In our last blog entry, we discussed a piece of proposed legislation that would encourage states to deploy fiber optic cables in conjunction with highway construction products. Now we’ve caught wind of another creative new avenue for fiber optic deployment—municipal water pipes.
In the remote coastal city of Anacortes, Washington, the city council recently approved a contract with an English company that has developed a way to feed fiber optic cables through existing water pipes. Initially, the new fiber network will be used to replace the city’s aging radio-based system which controls the local sewage and water systems. Once the installation is complete and everything is up and running, residents and businesses will be able to tap into the network as well. The city’s unconventional approach to fiber optic deployment will allow them to connect a distant water treatment station to the city limits with relative ease.
So what will the “pipe-in-pipe” installation entail?
First, a length of narrow “micro-duct” will be fed through the city’s 36-inch-diameter water pipes, and held in place with special adapters. This micro-duct is made of the same materials as the city’s existing water pipes, so that it will resist environmental wear and tear. Once it’s in place, fiber optic cable will be fed through the micro-duct, allowing city officials to easily connect any two locations that are hooked up to the municipal water supply. The micro-duct installation is expected to take about 30 days. Installation of the fiber optic cable will be handled by a local nonprofit group.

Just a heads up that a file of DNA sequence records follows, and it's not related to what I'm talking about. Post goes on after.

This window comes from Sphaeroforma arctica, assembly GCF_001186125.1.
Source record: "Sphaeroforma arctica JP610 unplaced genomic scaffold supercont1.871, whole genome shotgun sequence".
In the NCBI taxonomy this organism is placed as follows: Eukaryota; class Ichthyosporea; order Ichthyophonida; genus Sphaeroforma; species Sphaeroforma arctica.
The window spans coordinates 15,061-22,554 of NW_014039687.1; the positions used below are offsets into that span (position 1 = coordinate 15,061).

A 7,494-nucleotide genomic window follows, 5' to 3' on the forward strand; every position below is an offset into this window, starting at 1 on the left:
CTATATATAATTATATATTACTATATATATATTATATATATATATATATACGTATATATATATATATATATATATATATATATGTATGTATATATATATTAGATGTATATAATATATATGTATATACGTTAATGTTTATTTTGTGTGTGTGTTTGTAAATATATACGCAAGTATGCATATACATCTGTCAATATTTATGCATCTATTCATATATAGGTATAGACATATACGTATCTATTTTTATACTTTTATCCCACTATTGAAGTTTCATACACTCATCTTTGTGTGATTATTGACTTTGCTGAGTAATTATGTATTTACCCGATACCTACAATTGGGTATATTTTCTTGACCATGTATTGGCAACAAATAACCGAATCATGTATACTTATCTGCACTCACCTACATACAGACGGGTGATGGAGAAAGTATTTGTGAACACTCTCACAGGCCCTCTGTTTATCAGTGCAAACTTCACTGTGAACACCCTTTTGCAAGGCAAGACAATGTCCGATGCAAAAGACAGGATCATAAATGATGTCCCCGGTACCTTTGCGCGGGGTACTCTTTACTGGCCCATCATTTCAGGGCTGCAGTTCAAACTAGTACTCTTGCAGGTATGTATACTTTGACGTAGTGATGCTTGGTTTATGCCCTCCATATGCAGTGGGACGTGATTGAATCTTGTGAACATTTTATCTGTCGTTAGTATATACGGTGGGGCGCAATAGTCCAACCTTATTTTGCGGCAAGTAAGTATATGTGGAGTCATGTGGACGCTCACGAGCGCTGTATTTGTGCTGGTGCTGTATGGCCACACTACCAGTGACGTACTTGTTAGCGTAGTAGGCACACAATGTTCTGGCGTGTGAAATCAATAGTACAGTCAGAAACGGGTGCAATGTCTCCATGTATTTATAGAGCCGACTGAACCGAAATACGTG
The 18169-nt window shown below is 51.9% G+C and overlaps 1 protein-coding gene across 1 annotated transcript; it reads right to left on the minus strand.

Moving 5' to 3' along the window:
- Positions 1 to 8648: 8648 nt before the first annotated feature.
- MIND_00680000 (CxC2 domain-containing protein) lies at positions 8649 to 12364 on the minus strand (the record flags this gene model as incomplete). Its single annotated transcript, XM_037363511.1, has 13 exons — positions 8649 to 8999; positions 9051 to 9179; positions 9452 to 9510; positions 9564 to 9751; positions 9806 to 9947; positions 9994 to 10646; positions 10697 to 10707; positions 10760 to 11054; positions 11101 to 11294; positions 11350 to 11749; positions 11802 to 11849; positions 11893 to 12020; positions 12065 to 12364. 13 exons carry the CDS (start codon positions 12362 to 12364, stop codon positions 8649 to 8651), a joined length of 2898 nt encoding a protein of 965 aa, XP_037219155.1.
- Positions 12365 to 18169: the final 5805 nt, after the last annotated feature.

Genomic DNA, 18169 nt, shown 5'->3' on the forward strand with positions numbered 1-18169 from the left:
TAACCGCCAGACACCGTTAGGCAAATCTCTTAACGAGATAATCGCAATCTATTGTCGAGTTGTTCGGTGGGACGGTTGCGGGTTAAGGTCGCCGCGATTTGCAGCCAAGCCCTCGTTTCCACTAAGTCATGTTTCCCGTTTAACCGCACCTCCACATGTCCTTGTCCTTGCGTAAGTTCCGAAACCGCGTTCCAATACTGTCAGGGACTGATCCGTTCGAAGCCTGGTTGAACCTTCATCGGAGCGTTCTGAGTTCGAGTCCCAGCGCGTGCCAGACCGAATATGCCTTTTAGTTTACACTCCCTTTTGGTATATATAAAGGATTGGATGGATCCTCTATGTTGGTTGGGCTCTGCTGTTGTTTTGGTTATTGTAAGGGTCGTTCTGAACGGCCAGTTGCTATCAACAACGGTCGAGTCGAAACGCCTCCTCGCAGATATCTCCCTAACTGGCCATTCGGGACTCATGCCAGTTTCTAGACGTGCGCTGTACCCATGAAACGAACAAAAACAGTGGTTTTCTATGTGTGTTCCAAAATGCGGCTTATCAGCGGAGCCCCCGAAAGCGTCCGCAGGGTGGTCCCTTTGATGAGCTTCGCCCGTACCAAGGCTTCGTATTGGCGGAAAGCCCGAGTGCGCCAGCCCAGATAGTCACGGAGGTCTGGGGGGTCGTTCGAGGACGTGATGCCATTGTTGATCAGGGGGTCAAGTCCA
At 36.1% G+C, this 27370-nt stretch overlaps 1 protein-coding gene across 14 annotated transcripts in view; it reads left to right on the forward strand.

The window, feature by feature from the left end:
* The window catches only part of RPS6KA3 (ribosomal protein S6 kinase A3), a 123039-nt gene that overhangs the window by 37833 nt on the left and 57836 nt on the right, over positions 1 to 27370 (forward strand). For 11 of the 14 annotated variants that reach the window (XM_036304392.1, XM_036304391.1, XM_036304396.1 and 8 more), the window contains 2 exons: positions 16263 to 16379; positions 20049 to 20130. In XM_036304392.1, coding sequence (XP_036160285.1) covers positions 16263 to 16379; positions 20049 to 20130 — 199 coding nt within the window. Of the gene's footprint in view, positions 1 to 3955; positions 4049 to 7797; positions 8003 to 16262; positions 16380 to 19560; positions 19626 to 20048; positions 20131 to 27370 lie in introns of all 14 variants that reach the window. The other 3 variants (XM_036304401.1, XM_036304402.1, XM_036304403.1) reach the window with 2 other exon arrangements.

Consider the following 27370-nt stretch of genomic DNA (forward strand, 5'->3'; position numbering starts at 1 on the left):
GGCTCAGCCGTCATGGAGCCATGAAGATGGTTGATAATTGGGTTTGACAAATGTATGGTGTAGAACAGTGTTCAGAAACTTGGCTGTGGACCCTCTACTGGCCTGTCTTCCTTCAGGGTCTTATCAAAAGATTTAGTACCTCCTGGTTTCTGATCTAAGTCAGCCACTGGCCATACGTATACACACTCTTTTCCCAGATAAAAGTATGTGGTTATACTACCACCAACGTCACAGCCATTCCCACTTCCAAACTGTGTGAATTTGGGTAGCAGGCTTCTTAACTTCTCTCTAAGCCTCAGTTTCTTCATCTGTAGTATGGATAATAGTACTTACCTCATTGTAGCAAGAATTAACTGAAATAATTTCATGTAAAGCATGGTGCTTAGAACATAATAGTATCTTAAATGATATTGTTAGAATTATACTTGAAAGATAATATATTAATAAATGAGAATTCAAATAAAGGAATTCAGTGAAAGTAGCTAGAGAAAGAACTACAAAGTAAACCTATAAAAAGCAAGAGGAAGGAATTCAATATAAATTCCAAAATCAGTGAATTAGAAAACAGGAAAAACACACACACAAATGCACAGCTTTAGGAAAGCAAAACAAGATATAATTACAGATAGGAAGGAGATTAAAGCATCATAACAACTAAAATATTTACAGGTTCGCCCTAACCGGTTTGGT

This unique approach to fiber optic deployment is expected to save Anacortes a significant amount of time and money. It’s already been implemented successfully in the UK, Spain, New Zealand and South Africa. With demand for broadband access at an all-time high, we’re likely to see more creative solutions to fiber optic deployment in the future as well.